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Push-Button Patent Review

Software programs that aid decisions whether or not to keep patents are useful, but should be relied on only to a point.
David McCann, CFO.com | US
May 4, 2010

For players in innovative fields like technology and pharmaceuticals, winning patents is a big part of the battle — and so is getting rid of them. Large companies may hold thousands or even tens of thousands of patents, some of which they no longer need or want.

Battling "patent creep" can be an important fiscal activity because of renewal fees, which in the United States must be paid at three intervals: 3.5, 7.5, and 11.5 years after the initial filing with the U.S. Patent Office. For a company that has, say, 1,000 patents approaching the third threshold, renewing all of them will cost approximately $4 million. That's on top of the smaller fees that many countries charge annually to keep patents active.

Continually evaluating portfolios to determine which patents to keep, abandon, or sell is a big job that can be made somewhat easier by using patent-valuation software programs. There is a growing crop of them, typically operated on clients' behalf by intellectual-property advisers, as well as some other third parties that valuate companies' assets, like investment banks and mergers-and-acquisitions consultants.

The latest to enter the fray is CPA Global, a provider of intellectual-property management services, which on April 26 launched its new Patent Renewal Monetization program. One of CPA's main lines of business is managing patent-renewals payments. Now, when a client instructs the firm to discontinue payments on a patent, CPA applies a software-based scoring system to gauge whether the patent might in fact have remaining value.

The program evaluates the patent on 25 parameters, weighted according to the sector in which the patent exists. For example, one of the parameters, the age of the patent, is very important for patents on both cell phones and cancer drugs, say, but in different ways. While the useful life of a cell-phone technology may be only a few years, drugs often achieve their greatest value much longer after patent applications are filed, following several years of working their way through trials and approvals.

Other parameters include the number of claims in the patent regarding the product's uniqueness, and how many citations — or references to the patent in other patent applications or patent examiners' reports — it receives.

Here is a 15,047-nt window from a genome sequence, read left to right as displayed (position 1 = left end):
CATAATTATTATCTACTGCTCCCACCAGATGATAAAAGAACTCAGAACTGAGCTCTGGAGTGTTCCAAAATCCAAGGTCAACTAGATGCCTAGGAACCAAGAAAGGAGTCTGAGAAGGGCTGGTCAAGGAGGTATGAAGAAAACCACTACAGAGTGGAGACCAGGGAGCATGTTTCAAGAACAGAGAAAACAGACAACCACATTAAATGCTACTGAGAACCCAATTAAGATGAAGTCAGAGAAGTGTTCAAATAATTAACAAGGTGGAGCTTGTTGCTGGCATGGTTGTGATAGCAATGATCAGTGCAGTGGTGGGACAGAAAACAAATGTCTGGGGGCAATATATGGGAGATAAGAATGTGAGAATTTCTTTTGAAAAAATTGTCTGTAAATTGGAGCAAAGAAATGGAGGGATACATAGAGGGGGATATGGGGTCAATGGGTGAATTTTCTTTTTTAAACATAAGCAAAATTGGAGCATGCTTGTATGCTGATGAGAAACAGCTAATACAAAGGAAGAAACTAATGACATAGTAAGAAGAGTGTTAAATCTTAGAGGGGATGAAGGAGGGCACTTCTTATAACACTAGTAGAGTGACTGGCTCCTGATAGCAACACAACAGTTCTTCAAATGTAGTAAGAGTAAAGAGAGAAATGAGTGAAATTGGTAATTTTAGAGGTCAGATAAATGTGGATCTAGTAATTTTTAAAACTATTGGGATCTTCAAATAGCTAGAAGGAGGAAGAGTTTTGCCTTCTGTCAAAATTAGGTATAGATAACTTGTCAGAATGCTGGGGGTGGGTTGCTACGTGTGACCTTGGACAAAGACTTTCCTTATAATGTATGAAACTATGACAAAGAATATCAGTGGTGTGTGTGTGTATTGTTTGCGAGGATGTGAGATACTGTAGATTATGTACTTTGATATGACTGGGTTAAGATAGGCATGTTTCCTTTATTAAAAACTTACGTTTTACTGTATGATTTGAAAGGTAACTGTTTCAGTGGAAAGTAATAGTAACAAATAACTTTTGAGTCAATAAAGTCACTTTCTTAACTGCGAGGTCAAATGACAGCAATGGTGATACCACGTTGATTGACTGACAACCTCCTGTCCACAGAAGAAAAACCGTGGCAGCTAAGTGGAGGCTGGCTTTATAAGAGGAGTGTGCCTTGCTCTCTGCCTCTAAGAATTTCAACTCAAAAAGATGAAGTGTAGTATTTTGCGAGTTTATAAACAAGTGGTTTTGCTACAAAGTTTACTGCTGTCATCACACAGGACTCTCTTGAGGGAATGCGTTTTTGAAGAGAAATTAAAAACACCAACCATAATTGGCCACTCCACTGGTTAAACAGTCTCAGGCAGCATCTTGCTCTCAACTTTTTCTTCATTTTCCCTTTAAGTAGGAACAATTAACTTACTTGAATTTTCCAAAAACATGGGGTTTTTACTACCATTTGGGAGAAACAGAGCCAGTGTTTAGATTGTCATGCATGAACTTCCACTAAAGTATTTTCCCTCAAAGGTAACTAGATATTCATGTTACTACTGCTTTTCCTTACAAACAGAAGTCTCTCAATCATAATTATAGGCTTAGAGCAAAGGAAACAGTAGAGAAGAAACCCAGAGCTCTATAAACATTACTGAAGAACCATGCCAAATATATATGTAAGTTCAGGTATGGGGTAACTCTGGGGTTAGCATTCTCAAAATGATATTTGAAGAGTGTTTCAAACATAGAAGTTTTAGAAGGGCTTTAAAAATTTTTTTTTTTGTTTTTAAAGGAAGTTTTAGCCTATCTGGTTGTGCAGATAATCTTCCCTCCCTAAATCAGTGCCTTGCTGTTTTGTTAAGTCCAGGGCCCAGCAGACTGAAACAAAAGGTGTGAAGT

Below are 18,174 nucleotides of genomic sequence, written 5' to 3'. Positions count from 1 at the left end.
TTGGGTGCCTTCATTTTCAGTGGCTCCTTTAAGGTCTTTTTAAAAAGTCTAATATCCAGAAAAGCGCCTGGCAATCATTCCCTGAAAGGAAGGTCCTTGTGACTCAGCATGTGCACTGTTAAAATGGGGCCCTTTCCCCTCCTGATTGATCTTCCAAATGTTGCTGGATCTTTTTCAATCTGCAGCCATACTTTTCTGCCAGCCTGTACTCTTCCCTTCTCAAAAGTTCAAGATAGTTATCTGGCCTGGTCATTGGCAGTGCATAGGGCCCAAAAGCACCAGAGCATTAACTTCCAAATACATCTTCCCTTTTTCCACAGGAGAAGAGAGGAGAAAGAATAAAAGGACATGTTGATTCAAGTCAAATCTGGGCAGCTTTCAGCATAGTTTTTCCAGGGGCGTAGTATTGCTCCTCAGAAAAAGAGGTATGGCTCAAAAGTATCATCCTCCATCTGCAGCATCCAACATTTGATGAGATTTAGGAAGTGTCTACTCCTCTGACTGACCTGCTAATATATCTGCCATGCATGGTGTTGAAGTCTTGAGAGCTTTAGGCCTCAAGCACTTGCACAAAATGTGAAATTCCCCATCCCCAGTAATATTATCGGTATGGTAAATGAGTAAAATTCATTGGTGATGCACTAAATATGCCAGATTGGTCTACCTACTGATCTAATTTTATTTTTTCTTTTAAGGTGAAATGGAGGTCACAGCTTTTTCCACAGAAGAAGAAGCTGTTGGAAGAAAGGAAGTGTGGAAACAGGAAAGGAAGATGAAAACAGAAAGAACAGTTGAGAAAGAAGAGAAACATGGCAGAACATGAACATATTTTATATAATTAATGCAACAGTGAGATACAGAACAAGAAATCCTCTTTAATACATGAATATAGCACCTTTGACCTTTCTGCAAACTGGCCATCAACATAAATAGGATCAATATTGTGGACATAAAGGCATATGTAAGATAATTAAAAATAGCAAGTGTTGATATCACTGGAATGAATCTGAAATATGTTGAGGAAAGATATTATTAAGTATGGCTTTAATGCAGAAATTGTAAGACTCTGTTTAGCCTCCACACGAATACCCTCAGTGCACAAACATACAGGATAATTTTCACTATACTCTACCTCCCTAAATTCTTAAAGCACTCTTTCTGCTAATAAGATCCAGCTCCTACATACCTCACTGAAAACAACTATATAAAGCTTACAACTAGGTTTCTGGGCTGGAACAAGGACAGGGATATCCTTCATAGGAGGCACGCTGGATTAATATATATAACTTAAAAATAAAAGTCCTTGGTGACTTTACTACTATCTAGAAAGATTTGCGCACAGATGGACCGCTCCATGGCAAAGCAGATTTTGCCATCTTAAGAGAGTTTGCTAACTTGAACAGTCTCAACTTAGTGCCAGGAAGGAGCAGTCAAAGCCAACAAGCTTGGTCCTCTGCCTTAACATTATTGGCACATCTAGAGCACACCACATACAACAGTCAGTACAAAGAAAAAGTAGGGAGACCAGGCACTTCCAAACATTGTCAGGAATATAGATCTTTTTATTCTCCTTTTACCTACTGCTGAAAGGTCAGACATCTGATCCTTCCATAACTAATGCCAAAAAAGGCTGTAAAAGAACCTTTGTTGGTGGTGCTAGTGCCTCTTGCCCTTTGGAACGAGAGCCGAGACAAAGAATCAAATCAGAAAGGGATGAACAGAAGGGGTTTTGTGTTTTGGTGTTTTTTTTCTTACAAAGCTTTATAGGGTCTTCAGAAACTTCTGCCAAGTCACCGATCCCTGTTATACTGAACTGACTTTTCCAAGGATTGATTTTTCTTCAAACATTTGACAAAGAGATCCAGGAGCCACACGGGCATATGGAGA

"It's a double check on their decision," says James Pohlman, vice president of patent monetization for CPA Global. Many companies are conservative about abandoning patents, he notes, because "an IP attorney will never get fired for renewing a patent, but could get fired for abandoning the wrong one. So, we're giving them reassurance that it was a good decision."

If the software indicates remaining value for a patent but the company still wants to abandon it — because, for example, it has moved out of a particular market — CPA Global will try to sell the patent through an online portal it developed jointly with ICAP Ocean Tomo, an intellectual-property brokerage. "Don't abandon something you could sell," says Pohlman.

Such programs can be useful for preliminary screenings or final checks, particularly compared with the cost of engaging a patent attorney. CPA Global, for example, is offering its software service to its renewals clients for free.

Be careful, though, about relying on them too much. "It gives you an analysis based on hard facts," says Nanda Kumar, a patent attorney with the law firm Reed Smith in Philadelphia, which uses CPA Global to make its clients' renewals payments. "But patent strength is measured by legal analysis, too. If you come to me to ask whether you should hold on to a patent, I'll ask you a lot of questions."

Richard Dayan, a former IBM inventor who is now an independent patent consultant, says that while he does not use an automated program to review and rate his clients' patent portfolios, "some of them do a good job." Relying solely on them to make decisions, though, would be "crazy," he says. "You have to have a human involved who knows [the field the patent is in] and where the market is going."




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